Why turbos need optimal conditions

Anyone who wants to give their peak performance needs the setting to be perfect. It’s no different for turbochargers! If there are disturbances in their environment, you will immediately notice problems in performance. We already reported elsewhere in our turbo series on the impact of a defective oil supply. Here you will find some more factors that can adversely affect turbos.

If the air has escaped: the damaged compressor

Impeller completely destroyed by a foreign object

If the impeller is damaged, the air that has been drawn in cannot be sufficiently compressed and the necessary boost pressure is not achieved. The most common cause of this are foreign objects, which damage the delicate impeller blades.

Actions required: Always carefully examine the intake section and the compressor side of the turbocharger. Failure to remove all foreign objects following a repair can result in expensive consequential damage! When the compressor has been damaged by a foreign object, the charge air cooler must also be replaced, as splinters and fragments cannot be removed completely.

If you hear whistling, it’s a case of a leaky charge air path

If the charge air path is not leak tight, the built-up pressure escapes into the environment. You should therefore examine seals and charge air coolers very closely. Caution: old sealing rings in particular are prone to leakage when they are reinstalled!

A clogged air filter will also prevent a turbocharger from performing to its maximum potential: if the turbocharger cannot breathe freely, it cannot build up the full boost pressure!

Actions required: Always examine the charge air path meticulously. To do this, you should disconnect the hose system connecting the turbocharger to the engine using a special tool. And don’t forget to replace the air filter regularly—this will help you prevent expensive damage to the compressor due to foreign objects!

Damaged charge air cooler

If it has stopped running: the damaged turbine

Broken turbine wheel

The turbine wheel is driven by the outgoing exhaust gases and transfers this energy to the impeller via a shaft. If a problem occurs here, the turbocharger no longer achieves the necessary speed and the boost pressure falls. The most common type of damage to the turbine wheel is caused by foreign objects. These are usually small parts that break off from welded manifolds, for example. However, tiny particles from the engine or charge air cooler can seriously damage the blades of the turbine wheel.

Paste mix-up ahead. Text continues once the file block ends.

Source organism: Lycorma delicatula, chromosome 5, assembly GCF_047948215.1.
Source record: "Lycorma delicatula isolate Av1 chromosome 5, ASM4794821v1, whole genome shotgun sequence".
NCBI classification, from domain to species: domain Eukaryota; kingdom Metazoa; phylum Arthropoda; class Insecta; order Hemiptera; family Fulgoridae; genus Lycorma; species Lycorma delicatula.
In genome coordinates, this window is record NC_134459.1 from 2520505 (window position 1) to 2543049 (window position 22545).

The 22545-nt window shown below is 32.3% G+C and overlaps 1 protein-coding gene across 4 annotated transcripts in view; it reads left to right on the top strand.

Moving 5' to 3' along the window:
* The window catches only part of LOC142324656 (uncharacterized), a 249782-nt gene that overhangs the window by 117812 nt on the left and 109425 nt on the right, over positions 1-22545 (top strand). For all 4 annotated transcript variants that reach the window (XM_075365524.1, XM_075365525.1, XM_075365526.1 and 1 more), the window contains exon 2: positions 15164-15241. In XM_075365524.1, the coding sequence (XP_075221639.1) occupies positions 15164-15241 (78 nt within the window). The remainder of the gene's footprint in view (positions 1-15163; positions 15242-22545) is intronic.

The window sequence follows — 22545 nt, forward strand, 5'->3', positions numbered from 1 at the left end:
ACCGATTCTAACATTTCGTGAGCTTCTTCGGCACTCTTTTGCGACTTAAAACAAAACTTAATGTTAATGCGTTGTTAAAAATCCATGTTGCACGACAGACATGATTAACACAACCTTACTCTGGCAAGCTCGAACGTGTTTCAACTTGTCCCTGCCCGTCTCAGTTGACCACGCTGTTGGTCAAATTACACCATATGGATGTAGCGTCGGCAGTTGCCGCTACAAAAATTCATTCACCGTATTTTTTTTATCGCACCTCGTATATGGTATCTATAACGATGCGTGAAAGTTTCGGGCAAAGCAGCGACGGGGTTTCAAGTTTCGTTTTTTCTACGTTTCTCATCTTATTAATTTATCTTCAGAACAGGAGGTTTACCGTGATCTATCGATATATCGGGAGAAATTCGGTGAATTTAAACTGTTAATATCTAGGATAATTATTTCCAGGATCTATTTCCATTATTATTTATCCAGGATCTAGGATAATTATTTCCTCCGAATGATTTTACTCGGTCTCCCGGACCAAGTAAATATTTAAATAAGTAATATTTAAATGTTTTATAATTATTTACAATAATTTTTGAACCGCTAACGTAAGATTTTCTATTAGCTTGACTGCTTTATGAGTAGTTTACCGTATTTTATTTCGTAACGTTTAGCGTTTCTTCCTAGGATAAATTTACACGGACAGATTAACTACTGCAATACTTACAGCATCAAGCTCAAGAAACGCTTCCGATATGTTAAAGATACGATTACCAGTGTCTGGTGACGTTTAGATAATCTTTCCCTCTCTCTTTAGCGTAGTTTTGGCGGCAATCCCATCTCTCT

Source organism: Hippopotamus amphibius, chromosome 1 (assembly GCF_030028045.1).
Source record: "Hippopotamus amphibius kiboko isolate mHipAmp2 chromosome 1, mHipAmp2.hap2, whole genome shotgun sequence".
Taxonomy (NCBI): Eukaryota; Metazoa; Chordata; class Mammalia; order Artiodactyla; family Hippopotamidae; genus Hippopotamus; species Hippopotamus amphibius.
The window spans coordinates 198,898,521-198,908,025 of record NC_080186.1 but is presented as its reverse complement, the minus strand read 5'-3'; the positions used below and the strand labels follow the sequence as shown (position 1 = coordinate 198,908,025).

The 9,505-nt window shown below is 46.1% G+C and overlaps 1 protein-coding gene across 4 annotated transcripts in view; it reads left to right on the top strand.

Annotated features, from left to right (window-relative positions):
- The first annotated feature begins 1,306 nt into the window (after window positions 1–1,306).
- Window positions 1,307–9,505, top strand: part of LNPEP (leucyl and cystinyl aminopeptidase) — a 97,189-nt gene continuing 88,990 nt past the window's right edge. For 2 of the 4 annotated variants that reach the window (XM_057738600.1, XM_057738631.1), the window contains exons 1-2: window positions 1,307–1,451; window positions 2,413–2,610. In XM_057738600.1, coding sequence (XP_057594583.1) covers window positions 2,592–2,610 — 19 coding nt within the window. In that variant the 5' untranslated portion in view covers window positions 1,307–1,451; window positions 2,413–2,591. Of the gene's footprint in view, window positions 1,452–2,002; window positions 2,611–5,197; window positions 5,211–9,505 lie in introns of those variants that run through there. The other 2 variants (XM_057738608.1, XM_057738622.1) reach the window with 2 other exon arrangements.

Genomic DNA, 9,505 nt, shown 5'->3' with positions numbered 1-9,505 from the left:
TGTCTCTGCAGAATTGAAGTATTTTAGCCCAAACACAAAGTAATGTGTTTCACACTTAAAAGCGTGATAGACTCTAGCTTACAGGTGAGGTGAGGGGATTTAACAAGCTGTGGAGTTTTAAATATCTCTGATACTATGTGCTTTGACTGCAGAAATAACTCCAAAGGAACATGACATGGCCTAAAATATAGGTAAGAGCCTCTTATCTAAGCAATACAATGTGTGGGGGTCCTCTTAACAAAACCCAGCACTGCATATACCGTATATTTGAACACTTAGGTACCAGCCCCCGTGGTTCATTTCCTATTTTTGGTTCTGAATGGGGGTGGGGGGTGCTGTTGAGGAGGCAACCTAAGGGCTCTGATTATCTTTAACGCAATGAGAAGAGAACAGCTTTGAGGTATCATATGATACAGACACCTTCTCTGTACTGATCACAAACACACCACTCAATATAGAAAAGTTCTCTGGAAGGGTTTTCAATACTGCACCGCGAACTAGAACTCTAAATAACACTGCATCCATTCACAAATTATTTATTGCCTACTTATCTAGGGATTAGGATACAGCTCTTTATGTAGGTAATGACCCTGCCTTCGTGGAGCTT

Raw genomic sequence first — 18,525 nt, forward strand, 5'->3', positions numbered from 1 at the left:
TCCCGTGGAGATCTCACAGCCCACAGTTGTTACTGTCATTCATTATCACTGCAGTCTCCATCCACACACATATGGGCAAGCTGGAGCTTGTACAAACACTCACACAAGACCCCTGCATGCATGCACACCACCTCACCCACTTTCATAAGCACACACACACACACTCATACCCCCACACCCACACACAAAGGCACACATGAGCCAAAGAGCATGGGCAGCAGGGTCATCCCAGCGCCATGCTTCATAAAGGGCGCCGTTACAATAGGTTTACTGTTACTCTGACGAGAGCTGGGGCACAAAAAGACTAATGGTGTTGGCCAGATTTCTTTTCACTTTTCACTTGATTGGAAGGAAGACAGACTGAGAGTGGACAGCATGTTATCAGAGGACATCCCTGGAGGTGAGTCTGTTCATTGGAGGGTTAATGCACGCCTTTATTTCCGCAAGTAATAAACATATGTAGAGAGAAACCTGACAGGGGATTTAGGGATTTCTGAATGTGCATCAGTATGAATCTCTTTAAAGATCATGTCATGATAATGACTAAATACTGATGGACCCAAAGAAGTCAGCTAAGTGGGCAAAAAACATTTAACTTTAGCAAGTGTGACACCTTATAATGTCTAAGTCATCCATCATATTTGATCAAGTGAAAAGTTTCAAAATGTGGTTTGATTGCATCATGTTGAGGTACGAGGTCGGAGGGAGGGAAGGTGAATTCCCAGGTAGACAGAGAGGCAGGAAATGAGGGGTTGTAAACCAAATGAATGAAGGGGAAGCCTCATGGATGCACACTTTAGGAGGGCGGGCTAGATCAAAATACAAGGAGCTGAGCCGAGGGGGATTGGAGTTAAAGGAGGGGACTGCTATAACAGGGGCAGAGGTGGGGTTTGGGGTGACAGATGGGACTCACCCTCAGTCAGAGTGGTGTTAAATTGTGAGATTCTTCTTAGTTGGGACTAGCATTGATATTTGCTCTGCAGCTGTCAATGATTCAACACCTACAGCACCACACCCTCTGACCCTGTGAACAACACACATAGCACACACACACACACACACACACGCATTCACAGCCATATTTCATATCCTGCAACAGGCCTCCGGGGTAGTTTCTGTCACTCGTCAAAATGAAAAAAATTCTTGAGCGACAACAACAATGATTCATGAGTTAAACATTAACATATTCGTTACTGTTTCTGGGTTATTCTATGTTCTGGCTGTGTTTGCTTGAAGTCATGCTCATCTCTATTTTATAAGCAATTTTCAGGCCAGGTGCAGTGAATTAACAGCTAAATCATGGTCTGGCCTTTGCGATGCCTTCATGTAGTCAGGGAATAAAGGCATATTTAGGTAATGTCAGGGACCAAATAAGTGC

Actions required: Locate the damage on the old turbocharger, examine the manifold, and replace the charge air cooler.

If there’s a blockage: clogging on the exhaust side

Clogged particulate filter

The exhaust side can also cause performance problems: the exhaust gases need to pass through the turbocharger without significant back pressure. A blockage here may have a number of causes. In diesel engines, the source of the problem is most commonly a clogged diesel particulate filter (DPF).

Actions required: Check the pressure ratios downstream of the turbocharger and the loading status of the particulate filter. If it is clogged, you need to regenerate or replace it.

If the control system fails: defective controls

Deposits result in the VTG guide vanes becoming blocked

Boost pressure control is handled by several components. In particular, you should check electric valves, actuators, and vacuum hoses for damage and correct operation. If the wastegate and the variable turbine geometry (VTG) are no longer correctly controlled, this will be especially noticeable in the lower rpm range. Performance problems can also be caused by VTG guide vanes blocked by soot and deposits, or by jammed linkages. You will usually find such errors in the engine control unit’s fault memory!

Actions required: Check the fault memory and the measurement values under different load cases.

If the settings are wrong: modified calibration

The VTG adjustment should not be modified in any way.

Every turbocharger is calibrated when it is assembled in the factory. Alterations to the variable turbine geometry (VTG), for example, quickly lead to deviating boost pressures. If these values deviate from the target values, the engine control unit enters fail-safe mode in order to protect the components and dramatically limits engine output. The same applies to the wastegate: if the flap opens the bypass too early, power is reduced in the lower rpm range. If it opens too late, this can result in the turbocharger’s maximum rpm being exceeded.

Actions required: Do not modify the calibration under any circumstances!


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